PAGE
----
I was in Vue the other night (this is a cinema chain in the UK, and probably other places) where, before the film, they give us a little advertorial trailer thing about themselves, describing their super HD screens and Dolby megablasters as 'the future of cinema'.
This got me thinking about the overuse of the word 'future' in advertising. I get it: technology has moved beyond what you're used to and is now so amazing that it feels like you're in the future. Everything you were promised is now a reality. This is the future and it's happening now. But actually, apart from being overused to the point of making it a meaningless, clichéd buzzword, 'future' is a strange intangible concept.
You can never have future technology. Future technology is like 'tomorrow' and even little orphan Annie knew that tomorrow was always out of reach. Sure, that's what she loved about it, but Annie feared the future. She was a realist. Anyway, you know what you can have? Present technology.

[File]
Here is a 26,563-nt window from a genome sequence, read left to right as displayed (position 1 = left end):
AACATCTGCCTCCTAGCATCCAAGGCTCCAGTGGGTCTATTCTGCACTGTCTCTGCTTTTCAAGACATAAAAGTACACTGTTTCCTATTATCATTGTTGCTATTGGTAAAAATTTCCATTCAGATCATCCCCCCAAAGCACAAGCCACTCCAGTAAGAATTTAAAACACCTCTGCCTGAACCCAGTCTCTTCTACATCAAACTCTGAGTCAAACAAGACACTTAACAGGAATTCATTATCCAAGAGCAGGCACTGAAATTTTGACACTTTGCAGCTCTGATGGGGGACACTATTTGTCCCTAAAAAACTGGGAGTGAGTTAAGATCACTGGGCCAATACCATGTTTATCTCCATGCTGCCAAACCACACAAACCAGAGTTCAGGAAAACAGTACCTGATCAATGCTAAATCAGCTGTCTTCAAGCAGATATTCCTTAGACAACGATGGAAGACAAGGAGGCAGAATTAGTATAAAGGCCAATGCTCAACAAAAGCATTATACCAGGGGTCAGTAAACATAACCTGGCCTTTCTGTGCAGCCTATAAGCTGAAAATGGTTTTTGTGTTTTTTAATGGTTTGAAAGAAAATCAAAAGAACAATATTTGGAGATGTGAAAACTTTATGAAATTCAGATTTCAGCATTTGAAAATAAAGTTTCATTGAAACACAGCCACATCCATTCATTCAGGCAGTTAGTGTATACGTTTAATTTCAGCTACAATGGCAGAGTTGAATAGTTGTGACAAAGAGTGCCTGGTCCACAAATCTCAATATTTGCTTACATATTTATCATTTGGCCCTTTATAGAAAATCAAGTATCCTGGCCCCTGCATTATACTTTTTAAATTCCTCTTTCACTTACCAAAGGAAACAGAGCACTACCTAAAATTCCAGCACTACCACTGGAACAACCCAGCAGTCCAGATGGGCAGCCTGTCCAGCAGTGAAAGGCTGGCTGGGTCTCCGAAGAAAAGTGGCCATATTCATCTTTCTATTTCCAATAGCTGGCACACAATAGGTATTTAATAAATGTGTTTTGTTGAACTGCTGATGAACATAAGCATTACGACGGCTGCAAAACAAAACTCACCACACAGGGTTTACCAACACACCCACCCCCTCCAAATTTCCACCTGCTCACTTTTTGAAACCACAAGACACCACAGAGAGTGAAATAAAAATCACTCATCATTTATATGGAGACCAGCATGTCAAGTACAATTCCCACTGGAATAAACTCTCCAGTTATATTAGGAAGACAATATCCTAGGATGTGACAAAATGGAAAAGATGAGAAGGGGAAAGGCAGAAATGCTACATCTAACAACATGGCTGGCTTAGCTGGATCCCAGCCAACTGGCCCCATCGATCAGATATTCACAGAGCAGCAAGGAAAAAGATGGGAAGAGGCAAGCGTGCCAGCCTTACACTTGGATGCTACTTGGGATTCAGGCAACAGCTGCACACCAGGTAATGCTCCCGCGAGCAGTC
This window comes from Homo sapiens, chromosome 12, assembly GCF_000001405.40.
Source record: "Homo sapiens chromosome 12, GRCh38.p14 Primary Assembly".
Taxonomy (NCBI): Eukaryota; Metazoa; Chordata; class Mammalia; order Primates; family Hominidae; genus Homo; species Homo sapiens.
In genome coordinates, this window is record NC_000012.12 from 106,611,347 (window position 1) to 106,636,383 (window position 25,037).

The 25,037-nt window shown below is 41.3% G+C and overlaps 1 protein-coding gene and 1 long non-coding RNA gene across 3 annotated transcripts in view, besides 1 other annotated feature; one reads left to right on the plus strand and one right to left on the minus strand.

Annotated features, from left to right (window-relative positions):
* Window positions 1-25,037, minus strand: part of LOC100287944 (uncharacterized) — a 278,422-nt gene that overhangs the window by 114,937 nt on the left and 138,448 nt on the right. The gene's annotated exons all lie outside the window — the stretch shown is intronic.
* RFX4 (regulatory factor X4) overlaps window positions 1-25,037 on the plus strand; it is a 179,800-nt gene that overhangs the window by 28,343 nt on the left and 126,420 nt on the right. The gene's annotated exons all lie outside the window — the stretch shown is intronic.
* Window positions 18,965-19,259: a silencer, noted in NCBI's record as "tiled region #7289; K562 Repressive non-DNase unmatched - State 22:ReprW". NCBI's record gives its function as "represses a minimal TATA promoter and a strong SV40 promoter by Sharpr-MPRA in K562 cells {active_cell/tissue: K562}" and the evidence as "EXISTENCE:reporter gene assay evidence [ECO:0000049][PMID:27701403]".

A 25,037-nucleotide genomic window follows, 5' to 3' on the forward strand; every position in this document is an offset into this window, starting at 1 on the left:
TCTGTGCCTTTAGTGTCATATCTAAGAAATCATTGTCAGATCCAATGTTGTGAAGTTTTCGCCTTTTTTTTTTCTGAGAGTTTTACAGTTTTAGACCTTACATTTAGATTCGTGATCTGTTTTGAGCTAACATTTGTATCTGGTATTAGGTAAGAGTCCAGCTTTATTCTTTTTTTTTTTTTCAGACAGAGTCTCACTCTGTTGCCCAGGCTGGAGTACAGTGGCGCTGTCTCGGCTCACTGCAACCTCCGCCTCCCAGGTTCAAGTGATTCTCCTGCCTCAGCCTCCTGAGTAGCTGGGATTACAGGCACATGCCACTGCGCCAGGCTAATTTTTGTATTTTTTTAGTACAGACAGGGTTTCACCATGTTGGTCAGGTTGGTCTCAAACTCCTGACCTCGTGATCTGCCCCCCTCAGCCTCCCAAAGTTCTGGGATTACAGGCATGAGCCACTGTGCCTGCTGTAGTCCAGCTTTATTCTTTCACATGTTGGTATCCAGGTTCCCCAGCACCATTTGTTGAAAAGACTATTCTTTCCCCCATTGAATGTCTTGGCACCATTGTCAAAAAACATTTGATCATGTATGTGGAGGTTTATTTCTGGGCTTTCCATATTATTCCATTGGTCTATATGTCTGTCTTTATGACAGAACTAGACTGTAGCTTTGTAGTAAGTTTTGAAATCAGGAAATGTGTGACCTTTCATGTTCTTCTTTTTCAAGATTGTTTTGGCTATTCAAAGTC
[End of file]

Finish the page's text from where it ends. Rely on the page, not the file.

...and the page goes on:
If you think about it, Present Technology is the most advanced technology you can get. Anything less is Past Technology. Think about it. Now that we have self-driving cars, people-driven cars are so totally in the past man. GOD. Self-driving cars aren't the future. They are the present. In the future, cars will drive people (after the automobile revolution of 2021).
Now, I'm not just being pedantic. It's probably a better advertising technique, too. If they say 'this phone is the Future of phones', you might think, 'well, one day I'll be able to get that phone and I'll be awesome, but I'm happy to stay in the present. If, however, they say 'this phone is the Present of phones,' you'll think , 'shit, my phone is stuck in the Past! I have to keep up!'
We live in the Present. I want to buy stuff that occupies the same temporal location as me. You have to bring the Future to me in the Present. You have to tell me that hoverphones (previously in the Future) are now available in the Present. Then I will get one.